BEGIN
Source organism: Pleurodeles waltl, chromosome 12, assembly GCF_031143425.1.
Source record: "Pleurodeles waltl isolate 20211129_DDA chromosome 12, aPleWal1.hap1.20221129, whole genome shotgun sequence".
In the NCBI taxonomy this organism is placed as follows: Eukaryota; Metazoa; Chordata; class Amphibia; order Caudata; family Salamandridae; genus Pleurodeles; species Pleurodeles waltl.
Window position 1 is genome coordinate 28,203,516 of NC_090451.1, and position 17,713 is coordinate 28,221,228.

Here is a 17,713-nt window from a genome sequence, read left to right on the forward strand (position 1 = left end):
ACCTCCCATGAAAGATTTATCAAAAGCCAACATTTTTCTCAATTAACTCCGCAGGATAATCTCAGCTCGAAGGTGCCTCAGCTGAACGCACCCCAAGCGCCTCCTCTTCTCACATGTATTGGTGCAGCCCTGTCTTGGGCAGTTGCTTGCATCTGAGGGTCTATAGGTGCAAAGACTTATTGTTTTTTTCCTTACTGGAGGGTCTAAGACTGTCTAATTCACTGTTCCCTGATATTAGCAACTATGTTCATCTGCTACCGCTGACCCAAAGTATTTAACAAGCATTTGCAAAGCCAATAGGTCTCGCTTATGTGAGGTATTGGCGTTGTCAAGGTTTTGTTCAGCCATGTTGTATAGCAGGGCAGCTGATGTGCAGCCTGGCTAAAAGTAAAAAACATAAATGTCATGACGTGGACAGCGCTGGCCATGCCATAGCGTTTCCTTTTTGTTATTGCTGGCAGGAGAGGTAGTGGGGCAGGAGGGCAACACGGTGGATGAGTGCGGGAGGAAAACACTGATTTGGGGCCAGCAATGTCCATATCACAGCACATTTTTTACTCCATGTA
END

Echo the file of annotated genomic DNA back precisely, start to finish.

Source organism: Pleurodeles waltl, chromosome 12, assembly GCF_031143425.1.
Source record: "Pleurodeles waltl isolate 20211129_DDA chromosome 12, aPleWal1.hap1.20221129, whole genome shotgun sequence".
In the NCBI taxonomy this organism is placed as follows: Eukaryota; Metazoa; Chordata; class Amphibia; order Caudata; family Salamandridae; genus Pleurodeles; species Pleurodeles waltl.
Window position 1 is genome coordinate 28,203,516 of NC_090451.1, and position 17,713 is coordinate 28,221,228.

Here is a 17,713-nt window from a genome sequence, read left to right on the forward strand (position 1 = left end):
ACCTCCCATGAAAGATTTATCAAAAGCCAACATTTTTCTCAATTAACTCCGCAGGATAATCTCAGCTCGAAGGTGCCTCAGCTGAACGCACCCCAAGCGCCTCCTCTTCTCACATGTATTGGTGCAGCCCTGTCTTGGGCAGTTGCTTGCATCTGAGGGTCTATAGGTGCAAAGACTTATTGTTTTTTTCCTTACTGGAGGGTCTAAGACTGTCTAATTCACTGTTCCCTGATATTAGCAACTATGTTCATCTGCTACCGCTGACCCAAAGTATTTAACAAGCATTTGCAAAGCCAATAGGTCTCGCTTATGTGAGGTATTGGCGTTGTCAAGGTTTTGTTCAGCCATGTTGTATAGCAGGGCAGCTGATGTGCAGCCTGGCTAAAAGTAAAAAACATAAATGTCATGACGTGGACAGCGCTGGCCATGCCATAGCGTTTCCTTTTTGTTATTGCTGGCAGGAGAGGTAGTGGGGCAGGAGGGCAACACGGTGGATGAGTGCGGGAGGAAAACACTGATTTGGGGCCAGCAATGTCCATATCACAGCACATTTTTTACTCCATGTA